Last week, I learned about the pioneering research of Dr. Katherine Solomon. The head of her own privately funded lab within an unused storage pod at the Smithsonian, Solomon’s work in noetic science promises to make the supernatural tangible. Through her research, we have learned that shared thoughts can attract objects, that the soul has measurable mass, and that humankind holds the ability to awaken its own primal wisdom and achieve godlike feats. Visiting her lab requires a creepy, 90-second walk through pitch darkness that no one has yet discovered how to alleviate because flashlights apparently do not exist.
Dr. Solomon, of course, is an invention of The Da Vinci Code author Dan Brown. She plays the role of the intelligent, driven, slightly flirtatious female companion to Harvard University symbologist Robert Langdon in the novel The Lost Symbol. Apparently, Brown had forgotten that Langdon already had an intelligent, driven, slightly flirtatious female companion in each of his two previous novels.
I’m not proud that I read this book. But I live in Washington, D.C., and The Lost Symbol promised to reveal all kinds of architectural and Freemasonic tidbits about my home city, so I figured I’d throw literary caution to the wind and give it a try. Whether the symbology and ancient whatnot are valid, I don’t know. But wow: The science was pure bull crap.
I know this is going to happen whenever I read a popular novel or watch a popular film or TV show. I know the science will be laughably dubious. I know that this fact, for me, will overshadow any legitimate merit the piece has. I know I’ll find myself screaming, “YOU MORONS! HOW CAN YOU LAND A SPACESHIP ON A SPINNING ASTEROID? HOW CAN YOU SYNTHESIZE AN ANTISERUM IN AN HOUR? WHY DOESN’T IRON MAN BANG HIS HEAD ON THE INSIDE OF THE SUIT?”
I don’t blame novelists and filmmakers for not understanding what scientists actually do. After all, I don’t understand what lawyers do, and if I had to make assumptions based on television, I’d assume they just yell “Objection!”, tap folders on desks to straighten them into a pile, and say things like, “No further questions,” but say them slyly, indicating that there really are further questions. Oh, snap!
Still, you’d think they’d at least show their finished work to a real scientist once, just to check.
ROLAND EMMERICH: If Earth experienced severe weather patterns, how long would those take to set in?
A SCIENTIST: Years, probably. At least years.
ROLAND EMMERICH: Oh, okay. But years are long. How about minutes? Yeah, let’s go with minutes.
M. NIGHT SHYAMALAN: Could trees emit an airborne neurotoxin and cause everyone to commit suicide?
A SCIENTIST: Uh, I doubt it.
M. NIGHT SHYAMALAN: I appreciate your candor. Then again, I also see dead people. Tree-based airborne neurotoxin it is.
MICHAEL CRICHTON: What if mosquitoes drank dinosaur blood before being encased in amber? Would it theoretically be possible to extract that blood and clone dinosaurs from the DNA?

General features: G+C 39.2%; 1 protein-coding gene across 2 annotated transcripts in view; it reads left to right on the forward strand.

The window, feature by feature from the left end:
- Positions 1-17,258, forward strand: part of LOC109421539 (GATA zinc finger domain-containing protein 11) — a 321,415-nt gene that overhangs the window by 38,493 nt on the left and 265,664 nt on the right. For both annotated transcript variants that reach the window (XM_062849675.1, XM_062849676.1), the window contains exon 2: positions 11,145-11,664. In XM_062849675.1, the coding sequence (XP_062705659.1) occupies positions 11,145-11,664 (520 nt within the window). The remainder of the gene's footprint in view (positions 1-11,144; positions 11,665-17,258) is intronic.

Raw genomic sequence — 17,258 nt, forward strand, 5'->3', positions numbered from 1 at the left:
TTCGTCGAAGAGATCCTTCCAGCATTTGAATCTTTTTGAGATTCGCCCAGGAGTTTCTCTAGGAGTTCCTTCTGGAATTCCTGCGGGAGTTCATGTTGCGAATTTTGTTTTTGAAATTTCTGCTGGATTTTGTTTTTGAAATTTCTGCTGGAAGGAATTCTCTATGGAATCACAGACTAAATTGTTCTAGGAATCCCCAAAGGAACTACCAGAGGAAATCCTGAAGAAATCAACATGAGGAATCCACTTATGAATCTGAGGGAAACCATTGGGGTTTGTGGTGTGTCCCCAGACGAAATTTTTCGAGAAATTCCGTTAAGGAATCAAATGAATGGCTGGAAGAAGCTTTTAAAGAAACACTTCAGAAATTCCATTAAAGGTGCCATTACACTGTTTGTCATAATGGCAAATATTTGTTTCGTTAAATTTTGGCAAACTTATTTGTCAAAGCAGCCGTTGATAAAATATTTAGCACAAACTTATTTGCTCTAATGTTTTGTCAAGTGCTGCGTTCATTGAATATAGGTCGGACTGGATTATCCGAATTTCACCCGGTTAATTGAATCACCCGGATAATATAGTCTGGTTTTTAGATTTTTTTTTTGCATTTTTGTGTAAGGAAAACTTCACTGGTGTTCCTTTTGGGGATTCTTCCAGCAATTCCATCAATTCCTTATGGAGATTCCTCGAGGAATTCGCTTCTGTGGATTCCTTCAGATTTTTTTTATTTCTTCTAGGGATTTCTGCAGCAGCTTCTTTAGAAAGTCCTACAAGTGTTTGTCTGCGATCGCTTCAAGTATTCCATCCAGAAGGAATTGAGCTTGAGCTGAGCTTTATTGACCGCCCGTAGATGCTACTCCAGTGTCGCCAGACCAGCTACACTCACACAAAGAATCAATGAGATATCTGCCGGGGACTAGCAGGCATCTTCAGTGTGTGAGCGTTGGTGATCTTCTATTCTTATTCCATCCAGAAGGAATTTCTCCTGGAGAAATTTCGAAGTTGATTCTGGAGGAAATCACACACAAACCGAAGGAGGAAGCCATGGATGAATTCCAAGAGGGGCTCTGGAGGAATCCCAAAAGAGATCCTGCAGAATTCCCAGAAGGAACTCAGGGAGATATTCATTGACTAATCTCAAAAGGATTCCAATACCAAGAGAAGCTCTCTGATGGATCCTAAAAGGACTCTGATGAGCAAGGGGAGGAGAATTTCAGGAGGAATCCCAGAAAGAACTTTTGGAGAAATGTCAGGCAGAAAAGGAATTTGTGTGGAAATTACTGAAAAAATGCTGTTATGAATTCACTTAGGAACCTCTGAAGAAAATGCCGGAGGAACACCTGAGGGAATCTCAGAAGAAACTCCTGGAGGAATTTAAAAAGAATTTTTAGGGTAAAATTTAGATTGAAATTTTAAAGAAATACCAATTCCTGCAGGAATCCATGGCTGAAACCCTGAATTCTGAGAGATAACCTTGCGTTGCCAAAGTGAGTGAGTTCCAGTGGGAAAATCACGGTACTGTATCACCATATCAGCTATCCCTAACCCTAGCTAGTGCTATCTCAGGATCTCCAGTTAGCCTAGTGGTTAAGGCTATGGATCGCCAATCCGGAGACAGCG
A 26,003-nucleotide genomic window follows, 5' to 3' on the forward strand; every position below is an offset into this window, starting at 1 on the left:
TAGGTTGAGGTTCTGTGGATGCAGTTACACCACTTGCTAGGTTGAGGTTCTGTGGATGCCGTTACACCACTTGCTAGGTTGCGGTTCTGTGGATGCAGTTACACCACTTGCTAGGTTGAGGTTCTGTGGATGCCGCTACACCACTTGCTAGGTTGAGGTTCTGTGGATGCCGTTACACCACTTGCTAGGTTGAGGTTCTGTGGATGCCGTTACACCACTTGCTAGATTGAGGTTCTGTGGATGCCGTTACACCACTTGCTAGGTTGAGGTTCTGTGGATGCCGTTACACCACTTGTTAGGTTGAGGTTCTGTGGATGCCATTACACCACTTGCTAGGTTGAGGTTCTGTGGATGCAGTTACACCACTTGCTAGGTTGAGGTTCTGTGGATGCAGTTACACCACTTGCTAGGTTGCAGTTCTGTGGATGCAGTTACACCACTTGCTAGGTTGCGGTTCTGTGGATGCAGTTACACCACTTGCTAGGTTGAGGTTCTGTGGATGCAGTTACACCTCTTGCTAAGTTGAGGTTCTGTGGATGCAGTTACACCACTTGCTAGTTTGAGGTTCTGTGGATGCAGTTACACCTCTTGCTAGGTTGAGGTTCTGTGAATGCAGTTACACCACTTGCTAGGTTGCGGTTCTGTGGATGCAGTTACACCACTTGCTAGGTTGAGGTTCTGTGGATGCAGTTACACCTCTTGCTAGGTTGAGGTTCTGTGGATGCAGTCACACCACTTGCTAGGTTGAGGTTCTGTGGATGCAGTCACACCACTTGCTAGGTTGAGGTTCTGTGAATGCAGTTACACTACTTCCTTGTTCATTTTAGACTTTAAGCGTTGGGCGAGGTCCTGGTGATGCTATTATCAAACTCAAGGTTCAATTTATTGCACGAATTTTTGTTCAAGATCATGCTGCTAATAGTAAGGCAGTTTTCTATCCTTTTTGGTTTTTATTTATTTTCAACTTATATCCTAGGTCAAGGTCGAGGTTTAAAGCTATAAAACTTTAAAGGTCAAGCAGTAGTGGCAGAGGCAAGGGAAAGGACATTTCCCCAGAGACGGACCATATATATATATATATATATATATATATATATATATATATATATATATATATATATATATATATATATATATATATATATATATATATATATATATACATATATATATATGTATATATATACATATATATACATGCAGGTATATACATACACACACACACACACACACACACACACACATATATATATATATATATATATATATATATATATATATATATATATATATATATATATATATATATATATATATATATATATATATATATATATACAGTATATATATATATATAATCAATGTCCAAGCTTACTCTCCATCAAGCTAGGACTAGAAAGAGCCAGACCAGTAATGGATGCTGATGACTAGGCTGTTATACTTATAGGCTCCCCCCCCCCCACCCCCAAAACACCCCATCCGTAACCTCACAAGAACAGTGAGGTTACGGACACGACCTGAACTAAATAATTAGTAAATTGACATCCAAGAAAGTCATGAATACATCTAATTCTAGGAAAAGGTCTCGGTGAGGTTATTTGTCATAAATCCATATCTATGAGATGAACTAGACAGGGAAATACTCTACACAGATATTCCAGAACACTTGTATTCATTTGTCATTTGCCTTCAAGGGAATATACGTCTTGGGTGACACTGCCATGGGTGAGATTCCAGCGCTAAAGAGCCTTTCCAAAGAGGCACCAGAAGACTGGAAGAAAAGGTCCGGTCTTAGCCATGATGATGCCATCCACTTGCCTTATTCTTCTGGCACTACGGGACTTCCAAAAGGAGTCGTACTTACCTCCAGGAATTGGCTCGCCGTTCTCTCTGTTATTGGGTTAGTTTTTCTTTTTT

A SCIENTIST: No.
MICHAEL CRICHTON: So, yes?
Even worse than the major errors, though, are the frequent small ones, the little assumptions in popular culture that belie a misunderstanding of how scientists operate. For that reason, I’d like to dispel, once and for all, the following eight myths:
Scientists frequently make “breakthroughs.”
Scientists work in isolation.
Scientists possess useful skills.
Scientists follow the scientific method as it was taught in high school: Observation, Question, Research, Hypothesis, Experiment, Conclusion.
The six-step scientific method reminds me of the Identify-Predict-Decide-Execute system they taught us in driver’s ed. To spot a hazard while driving, first identify it: I see a truck! Then predict: That truck is about to hit my car! Then decide: I should prevent this outcome! Finally, execute: I’ll steer away from the truck! Like the scientific method, the Identify-Predict-Decide-Execute system is what results when a bureaucrat is asked to explain driving to a Martian toddler using PowerPoint.
Are there actually people who drive using that method? There used to be, but they were all killed by trucks.
Experiments always yield data that teach or reveal something.
A personal tragedy can turn a scientist evil.
A scientist can be proficient in all branches of science.
People who don’t understand science assume that scientists can master any subfield. That’s why we’re often asked for our opinions about scientific news items, and we can only reply, “Uh … sorry … I know I’m a molecular phylogeneticist, and this story was about molecular phylogenetics, but, well, I’m a different kind of molecular phylogeneticist.”
Scientists are not sexy beasts.
I hope I’ve dispelled a few myths about scientists. Before you pick up your next thriller novel, remember that we’re not exactly as we’re often portrayed. Hopefully that will make the novel much less enjoyable. You’re welcome.